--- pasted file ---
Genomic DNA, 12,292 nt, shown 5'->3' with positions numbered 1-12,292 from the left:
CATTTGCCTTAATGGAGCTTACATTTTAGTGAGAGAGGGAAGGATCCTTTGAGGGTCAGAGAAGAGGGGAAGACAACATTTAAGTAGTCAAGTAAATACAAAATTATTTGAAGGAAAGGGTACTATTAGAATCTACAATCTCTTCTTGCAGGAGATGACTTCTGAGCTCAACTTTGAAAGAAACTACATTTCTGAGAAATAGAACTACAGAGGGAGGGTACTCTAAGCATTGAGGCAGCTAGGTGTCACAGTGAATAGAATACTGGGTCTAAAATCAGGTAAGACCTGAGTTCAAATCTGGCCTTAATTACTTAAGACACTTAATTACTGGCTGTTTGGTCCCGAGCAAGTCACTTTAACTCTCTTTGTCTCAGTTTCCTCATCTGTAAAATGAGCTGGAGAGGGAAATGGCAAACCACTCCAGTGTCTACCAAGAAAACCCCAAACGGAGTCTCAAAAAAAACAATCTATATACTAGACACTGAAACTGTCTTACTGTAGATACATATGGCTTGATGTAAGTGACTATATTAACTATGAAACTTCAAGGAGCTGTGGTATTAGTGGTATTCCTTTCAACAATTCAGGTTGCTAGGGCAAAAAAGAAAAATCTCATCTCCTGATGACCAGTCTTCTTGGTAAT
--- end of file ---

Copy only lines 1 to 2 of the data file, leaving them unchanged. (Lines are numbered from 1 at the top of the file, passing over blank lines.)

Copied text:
Genomic DNA, 12,292 nt, shown 5'->3' with positions numbered 1-12,292 from the left:
CATTTGCCTTAATGGAGCTTACATTTTAGTGAGAGAGGGAAGGATCCTTTGAGGGTCAGAGAAGAGGGGAAGACAACATTTAAGTAGTCAAGTAAATACAAAATTATTTGAAGGAAAGGGTACTATTAGAATCTACAATCTCTTCTTGCAGGAGATGACTTCTGAGCTCAACTTTGAAAGAAACTACATTTCTGAGAAATAGAACTACAGAGGGAGGGTACTCTAAGCATTGAGGCAGCTAGGTGTCACAGTGAATAGAATACTGGGTCTAAAATCAGGTAAGACCTGAGTTCAAATCTGGCCTTAATTACTTAAGACACTTAATTACTGGCTGTTTGGTCCCGAGCAAGTCACTTTAACTCTCTTTGTCTCAGTTTCCTCATCTGTAAAATGAGCTGGAGAGGGAAATGGCAAACCACTCCAGTGTCTACCAAGAAAACCCCAAACGGAGTCTCAAAAAAAACAATCTATATACTAGACACTGAAACTGTCTTACTGTAGATACATATGGCTTGATGTAAGTGACTATATTAACTATGAAACTTCAAGGAGCTGTGGTATTAGTGGTATTCCTTTCAACAATTCAGGTTGCTAGGGCAAAAAAGAAAAATCTCATCTCCTGATGACCAGTCTTCTTGGTAAT